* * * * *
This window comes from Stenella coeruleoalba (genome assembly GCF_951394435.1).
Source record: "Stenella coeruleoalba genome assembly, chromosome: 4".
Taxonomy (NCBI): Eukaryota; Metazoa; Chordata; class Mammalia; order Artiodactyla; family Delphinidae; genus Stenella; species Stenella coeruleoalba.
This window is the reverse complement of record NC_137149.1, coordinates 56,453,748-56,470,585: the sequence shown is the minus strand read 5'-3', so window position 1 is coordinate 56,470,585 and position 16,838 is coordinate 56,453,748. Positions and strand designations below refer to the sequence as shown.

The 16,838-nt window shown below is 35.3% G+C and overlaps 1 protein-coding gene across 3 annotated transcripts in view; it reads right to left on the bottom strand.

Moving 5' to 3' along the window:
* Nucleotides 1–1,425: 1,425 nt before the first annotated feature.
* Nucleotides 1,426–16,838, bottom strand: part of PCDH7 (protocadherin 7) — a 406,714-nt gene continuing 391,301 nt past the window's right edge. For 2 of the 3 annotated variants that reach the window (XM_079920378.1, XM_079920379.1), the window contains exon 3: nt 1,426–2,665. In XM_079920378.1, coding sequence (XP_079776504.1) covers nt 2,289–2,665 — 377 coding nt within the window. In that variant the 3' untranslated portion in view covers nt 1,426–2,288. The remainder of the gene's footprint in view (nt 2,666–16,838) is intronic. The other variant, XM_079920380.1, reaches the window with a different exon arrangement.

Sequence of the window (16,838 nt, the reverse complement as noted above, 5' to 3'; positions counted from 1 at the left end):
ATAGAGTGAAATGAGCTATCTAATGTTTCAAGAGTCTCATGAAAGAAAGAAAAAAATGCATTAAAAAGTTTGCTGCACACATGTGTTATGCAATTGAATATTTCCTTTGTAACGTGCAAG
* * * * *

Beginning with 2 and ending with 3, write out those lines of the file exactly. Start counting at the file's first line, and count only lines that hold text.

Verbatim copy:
Source record: "Stenella coeruleoalba genome assembly, chromosome: 4".
Taxonomy (NCBI): Eukaryota; Metazoa; Chordata; class Mammalia; order Artiodactyla; family Delphinidae; genus Stenella; species Stenella coeruleoalba.